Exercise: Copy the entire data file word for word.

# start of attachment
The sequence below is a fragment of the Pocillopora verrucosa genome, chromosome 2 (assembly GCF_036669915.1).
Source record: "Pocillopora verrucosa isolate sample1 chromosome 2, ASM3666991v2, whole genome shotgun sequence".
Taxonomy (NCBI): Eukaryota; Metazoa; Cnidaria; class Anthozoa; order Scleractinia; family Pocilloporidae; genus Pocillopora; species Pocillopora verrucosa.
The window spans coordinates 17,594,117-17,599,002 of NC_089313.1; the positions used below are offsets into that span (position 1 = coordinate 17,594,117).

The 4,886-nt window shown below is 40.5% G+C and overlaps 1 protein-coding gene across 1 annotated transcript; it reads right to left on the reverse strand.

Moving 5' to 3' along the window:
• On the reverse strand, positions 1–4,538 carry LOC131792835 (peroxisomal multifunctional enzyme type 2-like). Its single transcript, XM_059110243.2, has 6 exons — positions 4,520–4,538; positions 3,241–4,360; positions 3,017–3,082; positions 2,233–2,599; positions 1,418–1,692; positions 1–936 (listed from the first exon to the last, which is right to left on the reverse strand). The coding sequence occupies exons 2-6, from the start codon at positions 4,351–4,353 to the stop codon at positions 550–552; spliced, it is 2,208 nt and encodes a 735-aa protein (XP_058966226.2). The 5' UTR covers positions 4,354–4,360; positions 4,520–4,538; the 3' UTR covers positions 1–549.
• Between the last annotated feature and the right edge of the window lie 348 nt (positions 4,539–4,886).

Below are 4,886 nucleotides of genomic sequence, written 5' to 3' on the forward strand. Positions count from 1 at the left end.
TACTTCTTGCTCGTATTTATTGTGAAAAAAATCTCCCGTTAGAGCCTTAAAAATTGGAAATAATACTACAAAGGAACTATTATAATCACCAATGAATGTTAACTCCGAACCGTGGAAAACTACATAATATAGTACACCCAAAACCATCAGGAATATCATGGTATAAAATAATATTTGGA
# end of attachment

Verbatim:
The sequence below is a fragment of the Pocillopora verrucosa genome, chromosome 2 (assembly GCF_036669915.1).
Source record: "Pocillopora verrucosa isolate sample1 chromosome 2, ASM3666991v2, whole genome shotgun sequence".
Taxonomy (NCBI): Eukaryota; Metazoa; Cnidaria; class Anthozoa; order Scleractinia; family Pocilloporidae; genus Pocillopora; species Pocillopora verrucosa.
The window spans coordinates 17,594,117-17,599,002 of NC_089313.1; the positions used below are offsets into that span (position 1 = coordinate 17,594,117).

The 4,886-nt window shown below is 40.5% G+C and overlaps 1 protein-coding gene across 1 annotated transcript; it reads right to left on the reverse strand.

Moving 5' to 3' along the window:
• On the reverse strand, positions 1–4,538 carry LOC131792835 (peroxisomal multifunctional enzyme type 2-like). Its single transcript, XM_059110243.2, has 6 exons — positions 4,520–4,538; positions 3,241–4,360; positions 3,017–3,082; positions 2,233–2,599; positions 1,418–1,692; positions 1–936 (listed from the first exon to the last, which is right to left on the reverse strand). The coding sequence occupies exons 2-6, from the start codon at positions 4,351–4,353 to the stop codon at positions 550–552; spliced, it is 2,208 nt and encodes a 735-aa protein (XP_058966226.2). The 5' UTR covers positions 4,354–4,360; positions 4,520–4,538; the 3' UTR covers positions 1–549.
• Between the last annotated feature and the right edge of the window lie 348 nt (positions 4,539–4,886).

Below are 4,886 nucleotides of genomic sequence, written 5' to 3' on the forward strand. Positions count from 1 at the left end.
TACTTCTTGCTCGTATTTATTGTGAAAAAAATCTCCCGTTAGAGCCTTAAAAATTGGAAATAATACTACAAAGGAACTATTATAATCACCAATGAATGTTAACTCCGAACCGTGGAAAACTACATAATATAGTACACCCAAAACCATCAGGAATATCATGGTATAAAATAATATTTGGA